Of course, commentators have pointed out that, statistically, conservatives give more to charity. But many experts believe that much of this generosity goes to White conservative churches where it can help other White conservatives. And let’s face it, the drive to appease an angry god motivates a lot of that tithing. Conservatives have to be threatened with smiting to donate their cash.

Basically right-wingers can’t imagine just doing something for the common good, because people are jerks and don’t deserve it. Also, conservatives know that they have to be forced to rein in their worst impulses, so they assume that’s true of everybody. They insist that you have to hit people to make them comply, or you have anarchy. And if that means cutting off food for hungry children or treating the unemployed like dogs, well, that’s too bad, you wimpy liberal.

But are they correct? Should we always keep the whip poised over humanity? Should we presume that people are nothing but bastards, and that they will tear out each other’s throats if given half a chance?

Well, let’s look at one case study.

You may have heard of a little hurricane named Katrina which swamped New Orleans 16 years ago. During the storm and its aftermath, many people definitely behaved badly, as we all know. But an analysis a decade later revealed that “misinformation during Hurricane Katrina over how lawless New Orleans had become made the situation far worse.” 

For example, school bus drivers refused to head into New Orleans to help the evacuation because they believed it was too dangerous. And rather than devote resources to rescue operations, the government prioritized shooting looters on sight. In fact, the “fear of looting prompted local officials to overreact” and “led to the formation of quasi-militia groups, primarily made up of White residents” that failed to protect anyone and actually provoked “racially motivated violence.”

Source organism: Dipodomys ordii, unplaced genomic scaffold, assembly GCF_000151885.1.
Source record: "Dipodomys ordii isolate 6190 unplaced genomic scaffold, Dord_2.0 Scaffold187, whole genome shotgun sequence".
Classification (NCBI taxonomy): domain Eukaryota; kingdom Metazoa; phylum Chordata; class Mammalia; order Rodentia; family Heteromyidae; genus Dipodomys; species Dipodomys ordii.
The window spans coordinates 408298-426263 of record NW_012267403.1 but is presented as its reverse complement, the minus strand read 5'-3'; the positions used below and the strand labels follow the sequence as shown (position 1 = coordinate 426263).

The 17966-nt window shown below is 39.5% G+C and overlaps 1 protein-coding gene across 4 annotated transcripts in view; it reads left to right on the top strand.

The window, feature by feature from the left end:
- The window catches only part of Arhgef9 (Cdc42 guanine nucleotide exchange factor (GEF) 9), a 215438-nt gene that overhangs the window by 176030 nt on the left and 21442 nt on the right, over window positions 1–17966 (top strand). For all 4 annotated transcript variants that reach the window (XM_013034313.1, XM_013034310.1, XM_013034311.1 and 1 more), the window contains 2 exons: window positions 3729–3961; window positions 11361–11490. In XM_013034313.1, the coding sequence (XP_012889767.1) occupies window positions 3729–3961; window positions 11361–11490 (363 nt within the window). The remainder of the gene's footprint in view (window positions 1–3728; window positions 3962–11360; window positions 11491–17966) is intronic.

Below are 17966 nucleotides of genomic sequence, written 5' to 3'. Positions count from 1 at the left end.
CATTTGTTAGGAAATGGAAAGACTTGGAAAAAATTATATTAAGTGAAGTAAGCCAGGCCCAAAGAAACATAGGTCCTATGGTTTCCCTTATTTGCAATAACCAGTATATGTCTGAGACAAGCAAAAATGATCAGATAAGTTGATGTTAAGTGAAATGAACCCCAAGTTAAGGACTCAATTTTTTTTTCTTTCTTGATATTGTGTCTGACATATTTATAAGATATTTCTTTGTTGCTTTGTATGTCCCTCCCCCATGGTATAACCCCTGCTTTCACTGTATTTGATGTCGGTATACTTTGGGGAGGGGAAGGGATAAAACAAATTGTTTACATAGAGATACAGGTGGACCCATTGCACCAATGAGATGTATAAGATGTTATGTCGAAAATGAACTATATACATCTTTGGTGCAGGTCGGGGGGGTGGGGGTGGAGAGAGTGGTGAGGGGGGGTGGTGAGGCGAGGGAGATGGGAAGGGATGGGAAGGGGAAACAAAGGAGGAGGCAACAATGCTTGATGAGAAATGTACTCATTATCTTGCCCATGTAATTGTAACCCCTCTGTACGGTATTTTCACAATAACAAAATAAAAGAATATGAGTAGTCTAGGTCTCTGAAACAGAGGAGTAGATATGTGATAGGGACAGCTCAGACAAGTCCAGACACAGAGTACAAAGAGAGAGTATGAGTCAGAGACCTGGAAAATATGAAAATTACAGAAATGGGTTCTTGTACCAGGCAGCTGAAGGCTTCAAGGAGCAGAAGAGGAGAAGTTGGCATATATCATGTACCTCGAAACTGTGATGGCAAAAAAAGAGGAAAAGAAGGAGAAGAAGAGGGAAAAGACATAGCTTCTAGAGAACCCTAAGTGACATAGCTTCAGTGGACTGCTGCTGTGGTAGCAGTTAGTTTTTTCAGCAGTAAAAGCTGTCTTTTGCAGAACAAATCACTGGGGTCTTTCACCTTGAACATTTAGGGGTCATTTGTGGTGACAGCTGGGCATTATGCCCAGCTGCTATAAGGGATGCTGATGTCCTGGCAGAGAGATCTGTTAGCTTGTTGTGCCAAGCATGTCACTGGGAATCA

In reality, most of the people stuck in New Orleans simply wanted to survive, with many of them taking heroic efforts to help their neighbors. But the assumption, from the Bush Administration to the conservative Democratic state leadership, was that Black people were raping and murdering at will. So the tragedy was compounded, and help was delayed, all to prevent the massive rioting that never occurred.

And that relates to today, where another crippling wave of the virus engulfs America, largely because Republicans have defaulted to distrust, fear, and contempt, mixed with total indifference about whether their fellow citizens live or die. 

So now conservatives are being punished for their antisocial behavior. We have to force them to refrain from killing the rest of us, and it’s going to have to hurt.

Conservatives have demanded, and they are finally receiving, the stick.


Featured image: “Carrot And Stick Incentives Lead Manage” by Alan O’Rourke is licensed under CC BY 2.0

So who is Daniel Cubias, a.k.a. the 'Hispanic Fanatic'? Simply put, he has an IQ of 380, the strength of 12 men, and can change the seasons just by waving his hand. Despite these powers, however, he remains a struggling writer. For the demographically interested, the Hispanic Fanatic is a Latino male who lives in California, where he works as a business writer. He was raised in the Midwest, but he has also lived in New York. He is the author of the novels 'Barrio Imbroglio' and 'Zombie President.' He blogs because he must.